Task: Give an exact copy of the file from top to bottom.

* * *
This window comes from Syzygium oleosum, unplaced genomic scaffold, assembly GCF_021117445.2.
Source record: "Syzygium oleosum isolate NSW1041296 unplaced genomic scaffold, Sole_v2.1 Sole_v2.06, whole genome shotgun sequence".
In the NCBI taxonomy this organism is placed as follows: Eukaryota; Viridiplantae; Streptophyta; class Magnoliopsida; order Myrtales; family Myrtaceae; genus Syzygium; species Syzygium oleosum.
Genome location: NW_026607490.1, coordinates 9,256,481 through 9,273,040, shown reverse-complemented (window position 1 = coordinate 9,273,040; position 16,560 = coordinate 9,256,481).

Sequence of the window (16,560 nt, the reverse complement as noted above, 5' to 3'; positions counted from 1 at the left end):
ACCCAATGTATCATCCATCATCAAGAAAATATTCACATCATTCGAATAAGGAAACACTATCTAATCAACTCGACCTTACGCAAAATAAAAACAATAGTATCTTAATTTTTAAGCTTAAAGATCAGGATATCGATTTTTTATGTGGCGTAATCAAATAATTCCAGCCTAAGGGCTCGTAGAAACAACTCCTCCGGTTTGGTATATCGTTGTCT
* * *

This window comes from Syzygium oleosum, unplaced genomic scaffold, assembly GCF_021117445.2.
Source record: "Syzygium oleosum isolate NSW1041296 unplaced genomic scaffold, Sole_v2.1 Sole_v2.06, whole genome shotgun sequence".
In the NCBI taxonomy this organism is placed as follows: Eukaryota; Viridiplantae; Streptophyta; class Magnoliopsida; order Myrtales; family Myrtaceae; genus Syzygium; species Syzygium oleosum.
Genome location: NW_026607490.1, coordinates 9,256,481 through 9,273,040, shown reverse-complemented (window position 1 = coordinate 9,273,040; position 16,560 = coordinate 9,256,481).

Sequence of the window (16,560 nt, the reverse complement as noted above, 5' to 3'; positions counted from 1 at the left end):
ACCCAATGTATCATCCATCATCAAGAAAATATTCACATCATTCGAATAAGGAAACACTATCTAATCAACTCGACCTTACGCAAAATAAAAACAATAGTATCTTAATTTTTAAGCTTAAAGATCAGGATATCGATTTTTTATGTGGCGTAATCAAATAATTCCAGCCTAAGGGCTCGTAGAAACAACTCCTCCGGTTTGGTATATCGTTGTCT